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Little Help for Agribusiness in White Paper

Posted by Admin, 10th July 2015

The Agriculture White paper launched by the Government last week had some excellent initiatives for farmers, providing a level of security when times get tough such as changes to FMD rules and drought assistance packages. Unfortunately those that rely on farmers for their business such as local machinery dealers will struggle to find the same levels of security and assistance in the document, and as such have been left out in the cold and forced to fend for themselves. This is not unusual but begs the question of why doesn’t anyone look at the larger picture of agribusiness in Australia. When we put agribusiness into the overall contribution of agriculture into the Australian economy, the numbers increase from 3% to over 12% – a large contributor to the economy and up there with the largest industries in the economy.

Sure there will be some flow on effects for agribusiness with the initiatives in the White Paper – when farmers make money, all the businesses that rely on them such as machinery dealers, chemical suppliers, and the local town businesses like the bakery and the car dealer benefit. However, in a prolonged period of tough times like drought or flooding, these businesses suffer greatly as farmers stop spending and while the farmer may get some assistance or can draw oin their FMD, these businesses must fend for themselves. Business is business and if the numbers don’t stack up to a profit or the market is down, only the skilled and well run business will survive – that is reality. We aren’t looking for handouts or special assistance during tough times, but surely an FMD type program that allows an agribusiness to put a few tax effective dollars away in the good times to use in the bad times would make some sense. Agribusiness is treated the same as all other businesses in the economy, however the Government has recognised that living off the land can sometimes be tougher for farmers than their city counterparts, so why not give the businesses that live off the farmers the same recognition and treatment? 20 years ago there was 2000 farm machinery dealers in Australia – today there is 637, and without some thought to the longevity and treatment of these businesses, this number will continue to decline. This will impact the farmers and users of machinery as they will be forced further afield for their machinery, and towns will lose employment and skilled people as they migrate towards the work – something to think about as you consider your next machinery purchase.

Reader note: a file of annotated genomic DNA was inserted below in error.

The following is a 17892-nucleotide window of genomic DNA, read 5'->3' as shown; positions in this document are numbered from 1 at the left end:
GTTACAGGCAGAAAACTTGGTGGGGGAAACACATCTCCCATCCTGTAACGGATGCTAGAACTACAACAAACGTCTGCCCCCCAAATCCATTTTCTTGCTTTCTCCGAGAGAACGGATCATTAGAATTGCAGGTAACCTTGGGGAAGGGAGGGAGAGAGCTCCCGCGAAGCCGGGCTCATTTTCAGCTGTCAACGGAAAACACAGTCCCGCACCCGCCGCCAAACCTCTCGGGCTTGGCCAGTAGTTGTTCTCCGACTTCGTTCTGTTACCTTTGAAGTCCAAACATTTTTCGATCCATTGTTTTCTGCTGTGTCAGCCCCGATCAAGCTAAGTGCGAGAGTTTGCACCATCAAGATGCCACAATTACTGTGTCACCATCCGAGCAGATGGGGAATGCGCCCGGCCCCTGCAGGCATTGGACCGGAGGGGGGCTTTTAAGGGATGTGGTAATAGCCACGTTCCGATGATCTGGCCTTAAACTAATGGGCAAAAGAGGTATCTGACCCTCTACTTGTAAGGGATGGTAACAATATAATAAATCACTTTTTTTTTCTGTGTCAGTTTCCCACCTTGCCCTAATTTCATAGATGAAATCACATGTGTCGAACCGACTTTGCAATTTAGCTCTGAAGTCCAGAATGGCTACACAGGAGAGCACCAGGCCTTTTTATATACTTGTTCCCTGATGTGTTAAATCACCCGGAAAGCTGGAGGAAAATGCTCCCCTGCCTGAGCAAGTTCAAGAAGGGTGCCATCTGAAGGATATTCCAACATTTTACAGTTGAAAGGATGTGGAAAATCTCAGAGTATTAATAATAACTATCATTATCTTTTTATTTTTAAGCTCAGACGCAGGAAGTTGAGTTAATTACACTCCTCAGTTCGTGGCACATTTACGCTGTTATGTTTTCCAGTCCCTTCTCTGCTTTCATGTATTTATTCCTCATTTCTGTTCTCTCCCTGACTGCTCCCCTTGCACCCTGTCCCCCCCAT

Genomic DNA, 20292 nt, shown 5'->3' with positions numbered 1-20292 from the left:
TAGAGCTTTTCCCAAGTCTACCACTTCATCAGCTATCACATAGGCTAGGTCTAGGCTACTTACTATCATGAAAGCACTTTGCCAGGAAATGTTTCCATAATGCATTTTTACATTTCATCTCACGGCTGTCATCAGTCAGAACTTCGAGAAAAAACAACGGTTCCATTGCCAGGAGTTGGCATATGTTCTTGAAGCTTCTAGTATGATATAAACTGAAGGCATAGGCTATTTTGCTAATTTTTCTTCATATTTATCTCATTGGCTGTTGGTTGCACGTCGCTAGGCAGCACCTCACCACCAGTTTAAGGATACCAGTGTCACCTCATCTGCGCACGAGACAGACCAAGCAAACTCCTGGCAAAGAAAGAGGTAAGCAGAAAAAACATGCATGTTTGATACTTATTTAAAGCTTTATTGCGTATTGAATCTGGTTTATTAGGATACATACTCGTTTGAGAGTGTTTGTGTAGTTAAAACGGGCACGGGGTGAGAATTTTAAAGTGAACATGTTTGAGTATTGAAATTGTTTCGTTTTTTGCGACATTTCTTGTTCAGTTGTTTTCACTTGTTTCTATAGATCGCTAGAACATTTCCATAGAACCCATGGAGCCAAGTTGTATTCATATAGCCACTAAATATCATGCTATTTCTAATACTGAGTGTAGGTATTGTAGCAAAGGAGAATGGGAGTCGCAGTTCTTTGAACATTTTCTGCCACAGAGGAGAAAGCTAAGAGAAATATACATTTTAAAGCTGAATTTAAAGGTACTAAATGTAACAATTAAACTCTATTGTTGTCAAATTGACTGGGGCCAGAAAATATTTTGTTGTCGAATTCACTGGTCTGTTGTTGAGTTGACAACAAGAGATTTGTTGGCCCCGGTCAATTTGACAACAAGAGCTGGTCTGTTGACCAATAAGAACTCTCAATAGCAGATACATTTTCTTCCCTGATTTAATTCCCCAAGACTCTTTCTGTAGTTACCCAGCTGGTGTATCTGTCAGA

Agriculture is a large part of Australia’s economy and needs to be considered as a whole industry, not just the men and women who work the land but also those who rely on farming production and output for their livelihood. An FMD type program would be an excellent start and one which could be easily implemented through a test of how much of a businesses income is derived directly from farmers – not a difficult test for a machinery dealer selling tractors and implements in Victoria for example. Take a few hats and stickers for utes sold to city kids passing through on their way to the Ute Muster and you will have a 100% reliance on farmers for prosperity at a machinery dealer.

Richard Lewis